Former CDC Head Tom Frieden Is Back In The News, And It Isn't For His Terrible Science

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The American Council on Science and Health has had plenty of problems with Tom Frieden, M.D., the former head of the CDC and New York City health commissioner (See Addition By Subtraction At CDC: Good Riddance, Tom Frieden). He's back in the news, for alleged sexual abuse of a Brooklyn woman, but if assaulting science and health was a crime he'd have been arrested numerous times in the last 16 years. We'll list just a few.

  • In the summer of 2014 workers at Frieden's CDC managed to stumble upon a box of smallpox samples in a storage closet and failed to inform Congress of the incident. (See: Smallpox In A Big Box With No Locks)
  • Around that same time, another group of his scientists sent out samples of anthrax which were supposed to be dead but were alive
  • Astoundingly, at the same time, while working with a standard strain of flu, CDC researchers managed to accidentally contaminate it with a dangerous the H5N1 (bird flu) strain.
  • Later that year Frieden came up with a ridiculous and unworkable plan to keep Ebola from getting into the US. (See Preventing Ebola: Screen — Or Screen Door?) which involved taking the temperature of people of people leaving countries that had an Ebola outbreak. The result? Over a two-month period, 36,000 people leaving Western Africa were detained and zero cases of Ebola were detected.
  • He baffled the rest of the world by fabricating a blood sugar level so low it had no clinical relevance and tried to panic 80 million Americans into believing they had pre-diabetes.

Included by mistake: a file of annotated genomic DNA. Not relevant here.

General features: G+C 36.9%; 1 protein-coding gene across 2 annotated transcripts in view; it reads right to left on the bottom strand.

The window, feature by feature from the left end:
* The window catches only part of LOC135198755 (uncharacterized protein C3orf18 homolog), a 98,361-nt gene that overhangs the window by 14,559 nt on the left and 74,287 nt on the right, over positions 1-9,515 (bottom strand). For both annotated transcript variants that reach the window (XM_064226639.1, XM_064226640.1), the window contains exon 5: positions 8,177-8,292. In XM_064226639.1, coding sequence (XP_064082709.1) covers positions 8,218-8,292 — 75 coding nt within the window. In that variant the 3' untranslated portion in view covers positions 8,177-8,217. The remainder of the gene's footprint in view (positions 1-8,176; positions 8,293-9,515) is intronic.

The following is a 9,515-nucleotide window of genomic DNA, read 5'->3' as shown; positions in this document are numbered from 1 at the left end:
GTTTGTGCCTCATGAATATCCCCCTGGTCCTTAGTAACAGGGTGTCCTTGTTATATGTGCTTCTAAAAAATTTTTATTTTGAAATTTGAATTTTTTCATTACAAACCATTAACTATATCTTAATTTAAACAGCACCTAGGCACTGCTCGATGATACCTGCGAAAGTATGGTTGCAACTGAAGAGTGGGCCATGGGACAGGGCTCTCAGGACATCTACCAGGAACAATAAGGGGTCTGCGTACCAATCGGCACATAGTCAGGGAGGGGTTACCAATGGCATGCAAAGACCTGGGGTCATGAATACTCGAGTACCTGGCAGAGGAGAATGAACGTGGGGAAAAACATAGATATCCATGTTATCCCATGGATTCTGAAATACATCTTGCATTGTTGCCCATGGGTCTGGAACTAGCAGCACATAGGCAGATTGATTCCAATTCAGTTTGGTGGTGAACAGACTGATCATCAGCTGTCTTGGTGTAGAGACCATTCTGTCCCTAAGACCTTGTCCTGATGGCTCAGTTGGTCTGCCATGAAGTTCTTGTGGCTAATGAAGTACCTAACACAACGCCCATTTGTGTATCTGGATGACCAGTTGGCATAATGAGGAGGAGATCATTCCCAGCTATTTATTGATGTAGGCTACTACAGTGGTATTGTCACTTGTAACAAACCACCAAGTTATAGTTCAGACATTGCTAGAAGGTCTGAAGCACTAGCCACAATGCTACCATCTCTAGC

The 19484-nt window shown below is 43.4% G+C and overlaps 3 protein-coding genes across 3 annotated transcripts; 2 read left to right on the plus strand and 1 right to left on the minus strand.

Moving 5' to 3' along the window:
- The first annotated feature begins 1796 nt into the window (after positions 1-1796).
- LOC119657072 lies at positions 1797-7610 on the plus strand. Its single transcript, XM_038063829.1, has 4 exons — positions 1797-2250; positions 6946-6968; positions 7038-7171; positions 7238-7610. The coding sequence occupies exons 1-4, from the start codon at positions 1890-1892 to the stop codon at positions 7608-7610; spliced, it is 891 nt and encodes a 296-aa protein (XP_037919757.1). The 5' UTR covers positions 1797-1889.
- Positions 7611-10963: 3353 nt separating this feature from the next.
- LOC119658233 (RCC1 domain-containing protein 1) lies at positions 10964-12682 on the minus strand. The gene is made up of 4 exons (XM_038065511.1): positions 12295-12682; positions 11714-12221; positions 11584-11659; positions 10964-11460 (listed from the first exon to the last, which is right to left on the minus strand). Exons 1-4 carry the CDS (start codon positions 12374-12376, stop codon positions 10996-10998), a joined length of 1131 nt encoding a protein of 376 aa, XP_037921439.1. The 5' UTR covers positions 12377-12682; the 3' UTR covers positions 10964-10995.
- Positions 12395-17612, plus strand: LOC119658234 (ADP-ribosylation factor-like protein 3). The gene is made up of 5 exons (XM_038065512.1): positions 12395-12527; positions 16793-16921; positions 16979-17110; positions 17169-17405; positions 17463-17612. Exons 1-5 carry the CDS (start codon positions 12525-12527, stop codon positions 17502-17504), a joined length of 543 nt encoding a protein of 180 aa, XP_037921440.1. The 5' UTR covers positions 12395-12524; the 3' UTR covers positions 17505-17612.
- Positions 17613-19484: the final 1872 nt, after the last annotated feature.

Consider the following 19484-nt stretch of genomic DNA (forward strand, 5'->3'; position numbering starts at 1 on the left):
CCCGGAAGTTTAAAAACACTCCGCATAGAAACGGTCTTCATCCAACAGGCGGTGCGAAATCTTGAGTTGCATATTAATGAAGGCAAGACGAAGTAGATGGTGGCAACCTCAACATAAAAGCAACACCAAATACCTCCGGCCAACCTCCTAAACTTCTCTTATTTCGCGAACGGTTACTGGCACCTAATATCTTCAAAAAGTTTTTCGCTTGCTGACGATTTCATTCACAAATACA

• Before he ran the CDC and was getting it wrong in New York City, he claimed that banning trans fats would prevent diabetes too, and advocated for banning them. He ignored experts here and elsewhere which noted it was the calories in the donuts and pies, not the trans fats, that were the problem. Diabetes in New York City went up and he then declared we should ban Big Gulps.
  • Vaping and e-cigarettes, a consumer-driven approach to smoking cessation, were declared equal in harm to cigarettes while he ran the CDC. But with no evidence to show that, he relied on surveys, which are notoriously inaccurate, to manufacture an "epidemic."

But Frieden's worst legacy is still haunting us. Frieden was at the helm at CDC when its disastrous "guidelines" for opioid prescribing were being formulated, also in response to epidemics he claims are everywhere. And he was still there in 2016 when the guidelines were finalized.  Tens of thousands of people have died and many more have suffered the consequences of the CDC's "war on opioids," which was really a war against pain patients.

The jury is still out on some of his issues, and maybe a new jury is in his future, but at least when it comes to science and health, justice may finally be done.